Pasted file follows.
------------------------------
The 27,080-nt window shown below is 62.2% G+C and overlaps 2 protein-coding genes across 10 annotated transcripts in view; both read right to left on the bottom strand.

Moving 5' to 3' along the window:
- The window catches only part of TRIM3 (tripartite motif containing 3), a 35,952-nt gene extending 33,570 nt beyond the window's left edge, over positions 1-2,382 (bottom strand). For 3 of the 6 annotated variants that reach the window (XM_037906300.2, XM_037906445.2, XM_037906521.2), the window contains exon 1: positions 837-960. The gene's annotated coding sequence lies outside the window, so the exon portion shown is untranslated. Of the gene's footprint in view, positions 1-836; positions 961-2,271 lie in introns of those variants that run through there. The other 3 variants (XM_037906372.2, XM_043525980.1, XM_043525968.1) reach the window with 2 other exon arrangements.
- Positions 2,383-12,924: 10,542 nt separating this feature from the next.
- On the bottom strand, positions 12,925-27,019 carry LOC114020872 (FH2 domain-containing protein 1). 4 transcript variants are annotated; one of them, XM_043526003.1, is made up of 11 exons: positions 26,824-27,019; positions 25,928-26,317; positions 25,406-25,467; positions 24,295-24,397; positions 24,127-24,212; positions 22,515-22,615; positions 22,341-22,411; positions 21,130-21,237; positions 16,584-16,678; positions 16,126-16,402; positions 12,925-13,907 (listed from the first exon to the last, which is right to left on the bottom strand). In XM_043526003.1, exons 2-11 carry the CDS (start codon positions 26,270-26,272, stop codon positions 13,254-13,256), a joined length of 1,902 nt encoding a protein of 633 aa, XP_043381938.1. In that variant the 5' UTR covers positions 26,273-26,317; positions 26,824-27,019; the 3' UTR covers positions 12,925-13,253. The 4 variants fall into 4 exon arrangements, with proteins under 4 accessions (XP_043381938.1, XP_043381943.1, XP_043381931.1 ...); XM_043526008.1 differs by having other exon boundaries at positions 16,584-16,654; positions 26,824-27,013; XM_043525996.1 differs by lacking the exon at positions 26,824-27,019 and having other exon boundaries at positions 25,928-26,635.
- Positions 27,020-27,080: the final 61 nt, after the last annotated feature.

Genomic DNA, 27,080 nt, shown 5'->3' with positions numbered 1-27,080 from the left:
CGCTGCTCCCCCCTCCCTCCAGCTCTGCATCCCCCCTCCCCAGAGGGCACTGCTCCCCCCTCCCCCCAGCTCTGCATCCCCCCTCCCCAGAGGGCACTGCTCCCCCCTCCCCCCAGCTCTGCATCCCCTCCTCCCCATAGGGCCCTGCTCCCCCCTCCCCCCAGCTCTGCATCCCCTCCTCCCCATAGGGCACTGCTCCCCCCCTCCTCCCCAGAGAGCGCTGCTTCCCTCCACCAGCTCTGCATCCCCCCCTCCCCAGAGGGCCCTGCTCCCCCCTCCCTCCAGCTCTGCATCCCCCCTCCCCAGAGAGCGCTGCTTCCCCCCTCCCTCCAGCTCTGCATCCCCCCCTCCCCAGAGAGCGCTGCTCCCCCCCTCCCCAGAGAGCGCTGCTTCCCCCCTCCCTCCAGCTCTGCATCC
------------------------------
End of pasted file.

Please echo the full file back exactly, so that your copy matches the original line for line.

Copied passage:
The 27,080-nt window shown below is 62.2% G+C and overlaps 2 protein-coding genes across 10 annotated transcripts in view; both read right to left on the bottom strand.

Moving 5' to 3' along the window:
- The window catches only part of TRIM3 (tripartite motif containing 3), a 35,952-nt gene extending 33,570 nt beyond the window's left edge, over positions 1-2,382 (bottom strand). For 3 of the 6 annotated variants that reach the window (XM_037906300.2, XM_037906445.2, XM_037906521.2), the window contains exon 1: positions 837-960. The gene's annotated coding sequence lies outside the window, so the exon portion shown is untranslated. Of the gene's footprint in view, positions 1-836; positions 961-2,271 lie in introns of those variants that run through there. The other 3 variants (XM_037906372.2, XM_043525980.1, XM_043525968.1) reach the window with 2 other exon arrangements.
- Positions 2,383-12,924: 10,542 nt separating this feature from the next.
- On the bottom strand, positions 12,925-27,019 carry LOC114020872 (FH2 domain-containing protein 1). 4 transcript variants are annotated; one of them, XM_043526003.1, is made up of 11 exons: positions 26,824-27,019; positions 25,928-26,317; positions 25,406-25,467; positions 24,295-24,397; positions 24,127-24,212; positions 22,515-22,615; positions 22,341-22,411; positions 21,130-21,237; positions 16,584-16,678; positions 16,126-16,402; positions 12,925-13,907 (listed from the first exon to the last, which is right to left on the bottom strand). In XM_043526003.1, exons 2-11 carry the CDS (start codon positions 26,270-26,272, stop codon positions 13,254-13,256), a joined length of 1,902 nt encoding a protein of 633 aa, XP_043381938.1. In that variant the 5' UTR covers positions 26,273-26,317; positions 26,824-27,019; the 3' UTR covers positions 12,925-13,253. The 4 variants fall into 4 exon arrangements, with proteins under 4 accessions (XP_043381938.1, XP_043381943.1, XP_043381931.1 ...); XM_043526008.1 differs by having other exon boundaries at positions 16,584-16,654; positions 26,824-27,013; XM_043525996.1 differs by lacking the exon at positions 26,824-27,019 and having other exon boundaries at positions 25,928-26,635.
- Positions 27,020-27,080: the final 61 nt, after the last annotated feature.

Genomic DNA, 27,080 nt, shown 5'->3' with positions numbered 1-27,080 from the left:
CGCTGCTCCCCCCTCCCTCCAGCTCTGCATCCCCCCTCCCCAGAGGGCACTGCTCCCCCCTCCCCCCAGCTCTGCATCCCCCCTCCCCAGAGGGCACTGCTCCCCCCTCCCCCCAGCTCTGCATCCCCTCCTCCCCATAGGGCCCTGCTCCCCCCTCCCCCCAGCTCTGCATCCCCTCCTCCCCATAGGGCACTGCTCCCCCCCTCCTCCCCAGAGAGCGCTGCTTCCCTCCACCAGCTCTGCATCCCCCCCTCCCCAGAGGGCCCTGCTCCCCCCTCCCTCCAGCTCTGCATCCCCCCTCCCCAGAGAGCGCTGCTTCCCCCCTCCCTCCAGCTCTGCATCCCCCCCTCCCCAGAGAGCGCTGCTCCCCCCCTCCCCAGAGAGCGCTGCTTCCCCCCTCCCTCCAGCTCTGCATCC